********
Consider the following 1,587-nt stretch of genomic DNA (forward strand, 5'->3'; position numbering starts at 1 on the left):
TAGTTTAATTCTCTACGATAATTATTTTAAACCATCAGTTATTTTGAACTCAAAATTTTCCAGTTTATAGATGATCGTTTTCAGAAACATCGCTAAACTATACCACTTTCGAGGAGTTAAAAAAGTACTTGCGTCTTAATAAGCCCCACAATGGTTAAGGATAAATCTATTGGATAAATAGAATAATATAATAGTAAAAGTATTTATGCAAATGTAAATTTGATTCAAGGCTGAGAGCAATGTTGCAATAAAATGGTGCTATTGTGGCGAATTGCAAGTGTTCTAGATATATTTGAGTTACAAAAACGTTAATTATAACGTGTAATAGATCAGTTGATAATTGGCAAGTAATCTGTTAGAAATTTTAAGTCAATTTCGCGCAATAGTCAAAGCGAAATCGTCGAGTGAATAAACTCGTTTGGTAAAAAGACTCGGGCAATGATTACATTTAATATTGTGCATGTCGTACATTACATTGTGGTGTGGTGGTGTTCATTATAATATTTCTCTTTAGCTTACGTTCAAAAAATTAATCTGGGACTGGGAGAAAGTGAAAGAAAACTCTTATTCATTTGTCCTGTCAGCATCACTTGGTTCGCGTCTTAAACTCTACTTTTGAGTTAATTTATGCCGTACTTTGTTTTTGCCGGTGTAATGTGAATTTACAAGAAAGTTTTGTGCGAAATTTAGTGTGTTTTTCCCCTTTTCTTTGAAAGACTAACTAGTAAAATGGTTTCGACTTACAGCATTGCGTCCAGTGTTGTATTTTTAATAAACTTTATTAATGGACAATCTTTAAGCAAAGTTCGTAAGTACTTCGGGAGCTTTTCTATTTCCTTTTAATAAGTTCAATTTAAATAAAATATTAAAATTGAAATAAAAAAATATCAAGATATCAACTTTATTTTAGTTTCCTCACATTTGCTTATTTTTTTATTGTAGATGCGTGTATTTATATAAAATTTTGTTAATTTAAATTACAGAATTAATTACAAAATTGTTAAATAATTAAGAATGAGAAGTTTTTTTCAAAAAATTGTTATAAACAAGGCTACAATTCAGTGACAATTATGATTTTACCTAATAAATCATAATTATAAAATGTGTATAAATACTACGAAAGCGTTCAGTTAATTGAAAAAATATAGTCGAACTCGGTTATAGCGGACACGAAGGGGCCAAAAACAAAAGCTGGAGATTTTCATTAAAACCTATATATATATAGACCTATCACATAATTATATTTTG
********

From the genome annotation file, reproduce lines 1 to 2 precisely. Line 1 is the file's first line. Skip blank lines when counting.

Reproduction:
Consider the following 1,587-nt stretch of genomic DNA (forward strand, 5'->3'; position numbering starts at 1 on the left):
TAGTTTAATTCTCTACGATAATTATTTTAAACCATCAGTTATTTTGAACTCAAAATTTTCCAGTTTATAGATGATCGTTTTCAGAAACATCGCTAAACTATACCACTTTCGAGGAGTTAAAAAAGTACTTGCGTCTTAATAAGCCCCACAATGGTTAAGGATAAATCTATTGGATAAATAGAATAATATAATAGTAAAAGTATTTATGCAAATGTAAATTTGATTCAAGGCTGAGAGCAATGTTGCAATAAAATGGTGCTATTGTGGCGAATTGCAAGTGTTCTAGATATATTTGAGTTACAAAAACGTTAATTATAACGTGTAATAGATCAGTTGATAATTGGCAAGTAATCTGTTAGAAATTTTAAGTCAATTTCGCGCAATAGTCAAAGCGAAATCGTCGAGTGAATAAACTCGTTTGGTAAAAAGACTCGGGCAATGATTACATTTAATATTGTGCATGTCGTACATTACATTGTGGTGTGGTGGTGTTCATTATAATATTTCTCTTTAGCTTACGTTCAAAAAATTAATCTGGGACTGGGAGAAAGTGAAAGAAAACTCTTATTCATTTGTCCTGTCAGCATCACTTGGTTCGCGTCTTAAACTCTACTTTTGAGTTAATTTATGCCGTACTTTGTTTTTGCCGGTGTAATGTGAATTTACAAGAAAGTTTTGTGCGAAATTTAGTGTGTTTTTCCCCTTTTCTTTGAAAGACTAACTAGTAAAATGGTTTCGACTTACAGCATTGCGTCCAGTGTTGTATTTTTAATAAACTTTATTAATGGACAATCTTTAAGCAAAGTTCGTAAGTACTTCGGGAGCTTTTCTATTTCCTTTTAATAAGTTCAATTTAAATAAAATATTAAAATTGAAATAAAAAAATATCAAGATATCAACTTTATTTTAGTTTCCTCACATTTGCTTATTTTTTTATTGTAGATGCGTGTATTTATATAAAATTTTGTTAATTTAAATTACAGAATTAATTACAAAATTGTTAAATAATTAAGAATGAGAAGTTTTTTTCAAAAAATTGTTATAAACAAGGCTACAATTCAGTGACAATTATGATTTTACCTAATAAATCATAATTATAAAATGTGTATAAATACTACGAAAGCGTTCAGTTAATTGAAAAAATATAGTCGAACTCGGTTATAGCGGACACGAAGGGGCCAAAAACAAAAGCTGGAGATTTTCATTAAAACCTATATATATATAGACCTATCACATAATTATATTTTG